Friday, October 18, 2013

Chris Tomlin's Lessons for Worship Leaders

“This is about all of us singing”


On Wednesday, Oct 16, I went to the Q-Arena in Cleveland to hear Chris Tomlin. He is by far the biggest artist in the contemporary Christian Praise & Worship industry. Back in 2006, TIME magazine announced that he was “ the most often sung artist anywhere.” CNN recently backed this claim with their own math:

In 2012, Christian Copyright Licensing International paid out $40 million to artists and musicians, and Tomlin got a healthy slice of that pie. Churches around the world used 128 songs he wrote or co-wrote last year, [Howard] Rachinski [CEO of CCLI] said.CCLI estimates that every Sunday in the United States, between 60,000 and 120,000 churches are singing Tomlin’s songs. By extrapolating that data, Rachinski says, “our best guess would be in the United States on any given Sunday, 20 to 30 million people would be singing Chris Tomlin's songs.”
As the most successful songwriter and worship leader in the church today, a master of his craft, I want to present some of the lessons for church musicians that I drew from watching him work.
1. Being a musician and worship leader is about Congregational Singing
Despite the rock concert aesthetic of Tomlin’s show -- the big stage, light show, massive PA and strange skippy dancing around -- as the words to the first song appeared on the huge video screens, it was obvious that we were expected to sing.  
Talking to Worship Leader magazine about his new album, Tomlin said “songs of worship are meant for community and are meant for the people coming together to sing.”
In a sound bite from a
televised interview on CNN, Tomlin said: “I strive to write [songs] that people can sing, that people want to sing, and that people need to sing.”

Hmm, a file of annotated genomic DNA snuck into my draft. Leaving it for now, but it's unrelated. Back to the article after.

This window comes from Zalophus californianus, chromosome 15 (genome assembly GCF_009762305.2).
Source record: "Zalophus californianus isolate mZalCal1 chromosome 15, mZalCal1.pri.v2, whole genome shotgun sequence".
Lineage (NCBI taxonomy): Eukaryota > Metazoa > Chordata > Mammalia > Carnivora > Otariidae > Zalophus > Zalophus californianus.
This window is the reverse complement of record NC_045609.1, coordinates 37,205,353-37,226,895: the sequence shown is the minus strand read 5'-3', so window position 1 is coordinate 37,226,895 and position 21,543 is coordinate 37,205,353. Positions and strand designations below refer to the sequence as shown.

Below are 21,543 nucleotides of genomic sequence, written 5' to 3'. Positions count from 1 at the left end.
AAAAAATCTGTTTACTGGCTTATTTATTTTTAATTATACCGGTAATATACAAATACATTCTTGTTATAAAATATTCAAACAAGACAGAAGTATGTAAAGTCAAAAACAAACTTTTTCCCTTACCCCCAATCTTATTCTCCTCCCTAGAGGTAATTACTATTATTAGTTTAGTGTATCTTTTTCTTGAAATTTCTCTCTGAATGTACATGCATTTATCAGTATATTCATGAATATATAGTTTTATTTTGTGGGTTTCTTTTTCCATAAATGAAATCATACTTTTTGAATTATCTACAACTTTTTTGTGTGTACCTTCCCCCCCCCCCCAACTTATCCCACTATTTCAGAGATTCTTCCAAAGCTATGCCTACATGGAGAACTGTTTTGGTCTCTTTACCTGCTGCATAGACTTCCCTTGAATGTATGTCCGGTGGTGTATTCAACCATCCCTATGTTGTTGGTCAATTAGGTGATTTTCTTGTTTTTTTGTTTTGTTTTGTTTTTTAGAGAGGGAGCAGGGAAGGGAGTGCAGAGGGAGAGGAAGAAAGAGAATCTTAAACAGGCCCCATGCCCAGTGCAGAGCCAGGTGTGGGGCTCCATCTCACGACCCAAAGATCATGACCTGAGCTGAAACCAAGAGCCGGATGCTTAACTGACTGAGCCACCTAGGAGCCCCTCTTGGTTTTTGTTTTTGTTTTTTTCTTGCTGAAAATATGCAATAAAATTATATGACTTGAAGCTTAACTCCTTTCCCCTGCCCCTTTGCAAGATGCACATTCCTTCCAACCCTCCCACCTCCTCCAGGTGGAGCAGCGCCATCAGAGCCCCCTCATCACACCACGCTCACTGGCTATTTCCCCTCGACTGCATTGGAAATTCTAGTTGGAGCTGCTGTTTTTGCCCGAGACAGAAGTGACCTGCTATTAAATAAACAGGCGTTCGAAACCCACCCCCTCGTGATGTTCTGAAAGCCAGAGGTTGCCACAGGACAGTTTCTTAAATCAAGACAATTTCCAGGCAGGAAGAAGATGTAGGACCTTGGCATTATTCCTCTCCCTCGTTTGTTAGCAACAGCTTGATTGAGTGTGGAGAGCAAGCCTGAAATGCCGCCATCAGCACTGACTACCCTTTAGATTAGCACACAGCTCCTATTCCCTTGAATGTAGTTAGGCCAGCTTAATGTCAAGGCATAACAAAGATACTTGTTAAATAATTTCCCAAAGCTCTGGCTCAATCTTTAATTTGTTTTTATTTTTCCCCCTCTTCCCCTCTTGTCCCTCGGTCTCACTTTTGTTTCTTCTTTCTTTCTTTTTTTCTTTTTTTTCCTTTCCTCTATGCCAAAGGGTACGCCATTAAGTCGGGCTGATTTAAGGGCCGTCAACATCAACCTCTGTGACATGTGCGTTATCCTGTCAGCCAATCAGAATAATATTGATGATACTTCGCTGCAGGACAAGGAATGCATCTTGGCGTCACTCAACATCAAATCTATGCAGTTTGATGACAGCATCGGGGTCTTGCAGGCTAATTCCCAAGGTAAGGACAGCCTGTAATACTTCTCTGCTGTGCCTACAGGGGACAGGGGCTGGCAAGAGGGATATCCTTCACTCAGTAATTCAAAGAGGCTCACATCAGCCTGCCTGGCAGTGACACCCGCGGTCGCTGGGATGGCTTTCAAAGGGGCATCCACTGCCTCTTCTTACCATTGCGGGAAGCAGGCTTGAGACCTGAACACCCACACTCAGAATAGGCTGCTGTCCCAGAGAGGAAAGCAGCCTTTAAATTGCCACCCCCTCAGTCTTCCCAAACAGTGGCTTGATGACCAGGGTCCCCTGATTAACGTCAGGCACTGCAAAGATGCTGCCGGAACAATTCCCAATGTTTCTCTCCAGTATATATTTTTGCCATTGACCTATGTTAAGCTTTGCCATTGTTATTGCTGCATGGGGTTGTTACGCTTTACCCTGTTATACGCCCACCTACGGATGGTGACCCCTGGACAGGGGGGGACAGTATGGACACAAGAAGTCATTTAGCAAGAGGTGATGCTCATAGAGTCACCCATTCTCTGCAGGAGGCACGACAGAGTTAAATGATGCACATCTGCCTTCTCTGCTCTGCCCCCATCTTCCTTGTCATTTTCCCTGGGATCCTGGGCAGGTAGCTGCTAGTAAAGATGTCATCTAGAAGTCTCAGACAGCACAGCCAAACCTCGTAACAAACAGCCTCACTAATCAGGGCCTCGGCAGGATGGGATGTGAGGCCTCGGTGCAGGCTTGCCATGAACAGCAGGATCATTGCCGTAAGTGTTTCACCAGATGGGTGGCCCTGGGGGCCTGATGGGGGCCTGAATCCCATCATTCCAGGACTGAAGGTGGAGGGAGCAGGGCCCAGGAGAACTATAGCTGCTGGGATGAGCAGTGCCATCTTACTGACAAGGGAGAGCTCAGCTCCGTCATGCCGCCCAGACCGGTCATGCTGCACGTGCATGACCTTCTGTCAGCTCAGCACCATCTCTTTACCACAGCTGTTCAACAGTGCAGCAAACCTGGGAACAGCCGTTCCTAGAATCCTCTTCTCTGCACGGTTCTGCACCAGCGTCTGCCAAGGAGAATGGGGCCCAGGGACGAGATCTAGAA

2. You need to encourage the congregation to sing
Sing with me!
Many things in the show let us know that we were not singing-along to the songs but that the songs were for us to sing. Throughout the evening Tomlin encouraged us to sing. This should come as no surprise from the man whose biggest hit “How Great is our God” includes the injunction “Sing with me!” in the chorus.
How did he encourage us to sing? Well in a few different ways:
3. You need to choose/write singable songs
Whether you like Tomlin’s style of soft pop/rock anthems, you have to acknowledge he writes a catchy singable chorus. He told CNN “I'm trying to think, how can I form this so that everybody, people who are tone deaf, who can't clap on two and four, how can I form this song so they can sing it, so that it is singable?”
Two days after the concert, the chorus to “Indescribable” is still stuck on constant play in my head.
4. You need to teach them the new songs (and worship God while you do so).
For me the most interesting moment came early in the night. Like in any rock concert, Tomlin played the material from the new album early in the evening. “I promise to you at some point we will sing ‘How Great is Our God’” he says to reassure us.
He then eases into the new song “Lay Me Down” singing the chorus with muted accompaniment.
“I lay me down I’m not my own . . . “
At the end of the chorus he addresses the crowd. “This is a new one so we’ll do it again.” And the band repeats the chorus.
This is a revealing moment. Tomlin clearly understands himself primarily as a song leader. He wants the audience to sing along to every word and he is following the basic rule that when you introduce a new song to a congregation you must teach it to them. The band then ploughed ahead into the Mumford & Sons-y foot stomping guitar strumming number with the congregation singing along lustily.
5. You must make space for singing